"We've had an engineer come out and look and once we have a lot of these fixes done it'll probably put 20 more years to the lifespan of it," Boss added.

McMillen said once the project is completed the fair association hopes to add more fair events at the grandstand in the future

"The grandstand is still a usable structure. Its just not what it once was. Its just like your house. It has to be maintained and its time to do some maintenance. The main objective is to keep the grandstand structurally sound where I don't care to put my family or your family on it. As of now, we feel good about it but we know there is some work that needs to be done that is very important for the safety of everybody," said McMillen

The DeKalb County Fairgrounds were established on approximately seven acres along Hickman Creek in Alexandria on April 15, 1856. Today twenty four acres make up the fairgrounds. The individual grandstand and supporting buildings have also changed at different times, sometimes in responses to fires,tornado, and floods, other times in response to changing trends in agriculture and outdoor recreation and entertainment. Located in the center of the fairgrounds is the large V-shaped grandstand (C), which dates to 1920. It is the oldest surviving county fair grandstand yet identified in Tennessee and received a state highway historical marker from the Tennessee Historical Commission in 1989. Covered by an original hip tincovered roof, the frame-constructed grandstand has nine rows of benches for seating. The rear of the grandstand originally was used to house animals and other agricultural exhibits.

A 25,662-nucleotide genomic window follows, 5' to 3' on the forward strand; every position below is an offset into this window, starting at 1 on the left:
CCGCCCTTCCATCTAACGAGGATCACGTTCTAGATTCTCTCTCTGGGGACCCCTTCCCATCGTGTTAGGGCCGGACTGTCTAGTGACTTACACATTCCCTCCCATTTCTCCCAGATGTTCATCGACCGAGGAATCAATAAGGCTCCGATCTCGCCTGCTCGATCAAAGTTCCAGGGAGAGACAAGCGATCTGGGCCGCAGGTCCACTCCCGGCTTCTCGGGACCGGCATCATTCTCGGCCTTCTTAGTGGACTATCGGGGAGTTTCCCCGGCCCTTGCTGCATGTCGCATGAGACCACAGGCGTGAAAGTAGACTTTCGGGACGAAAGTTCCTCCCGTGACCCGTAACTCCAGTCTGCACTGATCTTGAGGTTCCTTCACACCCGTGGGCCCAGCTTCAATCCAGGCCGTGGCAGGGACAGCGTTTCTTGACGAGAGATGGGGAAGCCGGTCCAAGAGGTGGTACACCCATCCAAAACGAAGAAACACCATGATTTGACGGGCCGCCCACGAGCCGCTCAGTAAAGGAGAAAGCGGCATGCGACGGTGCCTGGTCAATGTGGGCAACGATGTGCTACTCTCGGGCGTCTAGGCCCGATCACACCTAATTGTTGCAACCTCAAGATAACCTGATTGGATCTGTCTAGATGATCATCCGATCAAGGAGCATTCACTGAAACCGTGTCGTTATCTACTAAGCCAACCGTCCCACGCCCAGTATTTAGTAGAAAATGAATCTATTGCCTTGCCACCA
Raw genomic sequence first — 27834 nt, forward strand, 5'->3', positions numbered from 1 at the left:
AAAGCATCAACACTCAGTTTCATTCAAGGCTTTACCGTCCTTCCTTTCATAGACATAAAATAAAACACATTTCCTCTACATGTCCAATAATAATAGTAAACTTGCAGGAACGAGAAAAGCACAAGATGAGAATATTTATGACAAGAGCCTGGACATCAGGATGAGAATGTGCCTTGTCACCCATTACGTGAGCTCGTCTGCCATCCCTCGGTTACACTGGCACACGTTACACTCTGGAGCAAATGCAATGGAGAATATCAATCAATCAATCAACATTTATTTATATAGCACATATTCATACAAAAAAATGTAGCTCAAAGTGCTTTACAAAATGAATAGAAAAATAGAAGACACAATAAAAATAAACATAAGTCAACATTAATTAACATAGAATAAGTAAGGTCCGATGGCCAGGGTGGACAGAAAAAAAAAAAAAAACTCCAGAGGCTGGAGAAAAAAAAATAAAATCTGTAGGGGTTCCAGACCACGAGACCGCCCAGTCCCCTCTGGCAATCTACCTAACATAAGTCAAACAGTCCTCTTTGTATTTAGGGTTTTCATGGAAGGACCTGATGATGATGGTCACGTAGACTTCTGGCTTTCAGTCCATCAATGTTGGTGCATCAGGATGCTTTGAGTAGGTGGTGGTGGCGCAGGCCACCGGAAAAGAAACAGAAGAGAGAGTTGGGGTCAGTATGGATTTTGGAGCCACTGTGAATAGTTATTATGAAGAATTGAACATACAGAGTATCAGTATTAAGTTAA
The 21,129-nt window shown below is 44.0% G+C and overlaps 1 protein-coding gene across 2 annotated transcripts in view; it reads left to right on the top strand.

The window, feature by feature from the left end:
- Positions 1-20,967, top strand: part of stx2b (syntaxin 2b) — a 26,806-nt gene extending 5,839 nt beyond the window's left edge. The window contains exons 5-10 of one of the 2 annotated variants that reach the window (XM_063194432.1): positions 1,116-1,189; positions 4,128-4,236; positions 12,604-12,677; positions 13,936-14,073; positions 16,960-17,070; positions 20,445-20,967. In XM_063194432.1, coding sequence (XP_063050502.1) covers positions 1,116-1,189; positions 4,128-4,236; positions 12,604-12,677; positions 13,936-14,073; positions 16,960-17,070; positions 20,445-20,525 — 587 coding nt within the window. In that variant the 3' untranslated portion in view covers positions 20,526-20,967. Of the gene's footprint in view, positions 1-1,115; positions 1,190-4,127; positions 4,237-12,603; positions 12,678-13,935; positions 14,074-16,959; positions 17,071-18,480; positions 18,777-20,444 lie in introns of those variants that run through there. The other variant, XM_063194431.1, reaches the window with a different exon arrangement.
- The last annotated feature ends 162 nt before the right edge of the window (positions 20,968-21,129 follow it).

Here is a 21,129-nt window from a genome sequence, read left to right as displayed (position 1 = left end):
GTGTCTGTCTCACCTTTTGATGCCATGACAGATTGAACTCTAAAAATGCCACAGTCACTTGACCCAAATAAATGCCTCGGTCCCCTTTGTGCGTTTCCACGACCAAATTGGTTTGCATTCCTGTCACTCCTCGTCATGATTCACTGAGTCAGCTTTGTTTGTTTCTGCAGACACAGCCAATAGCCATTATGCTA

Articles from the Smith County publications indicate that the grandstand was purchased from the Rome Fair (Smith County) after an accident involving a bull that gored a woman to death who was standing in the crowd. Because of the accident, the Rome fair was closed. The grandstand was dismantled and moved to Alexandria where it was rebuilt the same year.

Aside from the grandstand renovation project, McMillen said plans are to have new restroom facilities constructed on the grounds in time for the 2016 edition of the fair.

Concerns Raised About 7th Grade Islam Studies

November 17, 2015
Dwayne Page
Craig Honeycutt
"My World" textbook by Pearson is currently being used in DeKalb County 7th grade